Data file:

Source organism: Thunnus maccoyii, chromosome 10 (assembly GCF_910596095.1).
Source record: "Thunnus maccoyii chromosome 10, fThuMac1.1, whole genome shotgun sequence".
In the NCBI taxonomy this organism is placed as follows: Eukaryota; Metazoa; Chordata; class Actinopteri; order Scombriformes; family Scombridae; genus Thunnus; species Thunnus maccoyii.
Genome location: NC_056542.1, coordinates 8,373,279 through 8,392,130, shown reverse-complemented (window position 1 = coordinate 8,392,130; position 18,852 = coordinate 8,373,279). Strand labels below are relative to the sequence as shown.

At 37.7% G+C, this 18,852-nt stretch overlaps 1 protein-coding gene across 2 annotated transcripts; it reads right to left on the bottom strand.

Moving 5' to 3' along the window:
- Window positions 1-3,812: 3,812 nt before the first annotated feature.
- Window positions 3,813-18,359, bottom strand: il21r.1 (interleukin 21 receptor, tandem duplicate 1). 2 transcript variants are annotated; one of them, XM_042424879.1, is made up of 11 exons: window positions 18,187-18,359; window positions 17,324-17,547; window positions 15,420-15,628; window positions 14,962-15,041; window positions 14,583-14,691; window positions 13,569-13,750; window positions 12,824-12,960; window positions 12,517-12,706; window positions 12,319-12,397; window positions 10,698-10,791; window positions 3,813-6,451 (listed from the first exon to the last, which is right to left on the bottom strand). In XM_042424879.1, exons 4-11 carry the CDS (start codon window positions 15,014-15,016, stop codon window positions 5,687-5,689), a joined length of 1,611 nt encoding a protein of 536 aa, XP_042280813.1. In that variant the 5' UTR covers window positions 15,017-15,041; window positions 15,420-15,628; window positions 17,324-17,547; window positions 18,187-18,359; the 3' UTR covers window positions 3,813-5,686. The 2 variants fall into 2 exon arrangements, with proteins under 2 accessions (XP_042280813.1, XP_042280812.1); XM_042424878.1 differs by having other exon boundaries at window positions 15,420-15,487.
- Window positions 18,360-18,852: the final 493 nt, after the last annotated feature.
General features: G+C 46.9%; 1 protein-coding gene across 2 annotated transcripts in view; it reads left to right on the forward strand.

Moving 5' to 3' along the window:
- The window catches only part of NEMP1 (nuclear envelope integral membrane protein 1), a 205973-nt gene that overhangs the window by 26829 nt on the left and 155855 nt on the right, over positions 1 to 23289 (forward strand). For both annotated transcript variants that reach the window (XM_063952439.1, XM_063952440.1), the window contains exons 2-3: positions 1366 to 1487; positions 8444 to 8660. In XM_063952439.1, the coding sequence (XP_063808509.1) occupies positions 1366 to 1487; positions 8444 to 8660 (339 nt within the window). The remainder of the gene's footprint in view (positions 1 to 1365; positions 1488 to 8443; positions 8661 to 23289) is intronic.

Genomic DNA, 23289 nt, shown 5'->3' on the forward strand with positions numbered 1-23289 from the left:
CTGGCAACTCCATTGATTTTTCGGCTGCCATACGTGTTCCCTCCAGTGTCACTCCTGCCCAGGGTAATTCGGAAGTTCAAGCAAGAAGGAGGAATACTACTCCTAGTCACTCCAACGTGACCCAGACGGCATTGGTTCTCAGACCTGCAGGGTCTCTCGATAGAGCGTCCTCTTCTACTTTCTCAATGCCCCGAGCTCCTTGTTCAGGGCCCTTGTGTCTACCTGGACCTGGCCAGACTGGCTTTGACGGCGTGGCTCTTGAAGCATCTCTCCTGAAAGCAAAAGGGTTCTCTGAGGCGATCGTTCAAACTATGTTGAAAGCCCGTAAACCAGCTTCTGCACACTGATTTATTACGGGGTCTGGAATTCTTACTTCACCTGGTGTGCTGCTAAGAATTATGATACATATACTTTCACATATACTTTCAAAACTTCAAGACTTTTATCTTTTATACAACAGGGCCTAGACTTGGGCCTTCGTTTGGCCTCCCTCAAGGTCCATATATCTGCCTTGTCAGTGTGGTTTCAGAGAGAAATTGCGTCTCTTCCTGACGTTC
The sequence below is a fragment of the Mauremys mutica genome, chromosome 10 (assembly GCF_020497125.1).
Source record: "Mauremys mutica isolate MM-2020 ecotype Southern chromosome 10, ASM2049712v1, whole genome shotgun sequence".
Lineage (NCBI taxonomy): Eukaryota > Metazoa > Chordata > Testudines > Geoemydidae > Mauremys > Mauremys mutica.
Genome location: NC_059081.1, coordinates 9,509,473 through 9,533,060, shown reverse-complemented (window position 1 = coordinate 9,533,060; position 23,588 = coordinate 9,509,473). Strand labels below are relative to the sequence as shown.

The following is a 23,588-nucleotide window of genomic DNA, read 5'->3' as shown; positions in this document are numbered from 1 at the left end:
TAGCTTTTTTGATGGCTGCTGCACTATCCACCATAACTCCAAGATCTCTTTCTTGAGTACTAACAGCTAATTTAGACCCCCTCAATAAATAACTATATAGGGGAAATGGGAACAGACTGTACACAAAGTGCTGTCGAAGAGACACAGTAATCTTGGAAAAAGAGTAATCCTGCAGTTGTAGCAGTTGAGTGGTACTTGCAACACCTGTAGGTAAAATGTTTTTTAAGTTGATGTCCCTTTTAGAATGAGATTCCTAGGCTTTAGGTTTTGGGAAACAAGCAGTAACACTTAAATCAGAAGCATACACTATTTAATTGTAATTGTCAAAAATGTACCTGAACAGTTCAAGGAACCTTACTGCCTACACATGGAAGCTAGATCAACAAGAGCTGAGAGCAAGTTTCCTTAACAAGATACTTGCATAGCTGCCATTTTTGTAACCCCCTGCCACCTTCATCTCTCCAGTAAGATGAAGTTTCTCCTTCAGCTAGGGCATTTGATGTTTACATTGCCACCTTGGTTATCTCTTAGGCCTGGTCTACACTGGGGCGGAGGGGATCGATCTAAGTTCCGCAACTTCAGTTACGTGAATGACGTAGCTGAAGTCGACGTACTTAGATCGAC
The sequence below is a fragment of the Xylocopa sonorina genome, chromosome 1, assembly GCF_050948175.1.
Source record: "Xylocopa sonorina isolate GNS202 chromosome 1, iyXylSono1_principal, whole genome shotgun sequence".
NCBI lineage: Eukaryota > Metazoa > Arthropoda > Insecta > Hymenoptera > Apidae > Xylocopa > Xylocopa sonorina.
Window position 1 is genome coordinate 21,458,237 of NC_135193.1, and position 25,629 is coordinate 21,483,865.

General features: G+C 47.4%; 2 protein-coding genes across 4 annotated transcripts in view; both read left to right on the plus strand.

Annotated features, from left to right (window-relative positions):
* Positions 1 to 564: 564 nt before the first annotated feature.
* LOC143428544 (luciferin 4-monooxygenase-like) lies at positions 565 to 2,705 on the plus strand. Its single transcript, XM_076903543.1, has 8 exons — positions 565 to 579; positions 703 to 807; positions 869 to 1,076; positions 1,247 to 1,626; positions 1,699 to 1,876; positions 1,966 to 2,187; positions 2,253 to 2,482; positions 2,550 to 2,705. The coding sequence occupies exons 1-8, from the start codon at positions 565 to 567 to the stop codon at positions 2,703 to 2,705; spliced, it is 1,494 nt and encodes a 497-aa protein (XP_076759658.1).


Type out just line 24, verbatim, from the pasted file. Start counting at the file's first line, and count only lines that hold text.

Window position 1 is genome coordinate 21,458,237 of NC_135193.1, and position 25,629 is coordinate 21,483,865.